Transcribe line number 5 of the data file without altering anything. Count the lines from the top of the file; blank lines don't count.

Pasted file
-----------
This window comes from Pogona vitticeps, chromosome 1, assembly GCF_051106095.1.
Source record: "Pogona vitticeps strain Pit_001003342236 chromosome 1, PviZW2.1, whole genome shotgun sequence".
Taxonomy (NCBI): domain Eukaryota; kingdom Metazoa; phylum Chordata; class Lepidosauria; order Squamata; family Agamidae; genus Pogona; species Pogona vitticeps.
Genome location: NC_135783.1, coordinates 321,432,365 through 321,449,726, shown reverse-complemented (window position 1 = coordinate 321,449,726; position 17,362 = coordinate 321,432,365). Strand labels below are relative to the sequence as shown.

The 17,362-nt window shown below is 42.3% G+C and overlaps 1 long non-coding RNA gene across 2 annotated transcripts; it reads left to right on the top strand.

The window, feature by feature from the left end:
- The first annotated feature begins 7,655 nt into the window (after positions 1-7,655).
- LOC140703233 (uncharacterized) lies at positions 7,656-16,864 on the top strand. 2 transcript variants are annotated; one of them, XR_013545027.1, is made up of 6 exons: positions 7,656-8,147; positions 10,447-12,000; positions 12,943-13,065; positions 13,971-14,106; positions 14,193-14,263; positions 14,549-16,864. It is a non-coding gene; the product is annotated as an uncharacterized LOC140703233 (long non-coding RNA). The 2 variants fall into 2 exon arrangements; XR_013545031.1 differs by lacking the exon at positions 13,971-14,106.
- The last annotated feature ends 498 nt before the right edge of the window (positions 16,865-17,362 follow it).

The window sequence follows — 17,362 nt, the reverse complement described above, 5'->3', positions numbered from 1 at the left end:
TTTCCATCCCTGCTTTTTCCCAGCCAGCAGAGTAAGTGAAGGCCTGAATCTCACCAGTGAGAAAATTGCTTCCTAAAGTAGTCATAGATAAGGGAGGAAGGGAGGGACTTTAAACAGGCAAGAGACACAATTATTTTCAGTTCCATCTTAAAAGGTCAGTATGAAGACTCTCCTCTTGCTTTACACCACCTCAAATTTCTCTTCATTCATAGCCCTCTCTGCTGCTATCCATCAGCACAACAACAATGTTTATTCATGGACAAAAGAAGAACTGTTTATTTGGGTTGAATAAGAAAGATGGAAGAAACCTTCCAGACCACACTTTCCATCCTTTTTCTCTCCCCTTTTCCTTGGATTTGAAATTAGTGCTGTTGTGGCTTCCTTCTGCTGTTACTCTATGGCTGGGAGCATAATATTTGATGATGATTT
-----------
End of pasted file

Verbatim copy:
The 17,362-nt window shown below is 42.3% G+C and overlaps 1 long non-coding RNA gene across 2 annotated transcripts; it reads left to right on the top strand.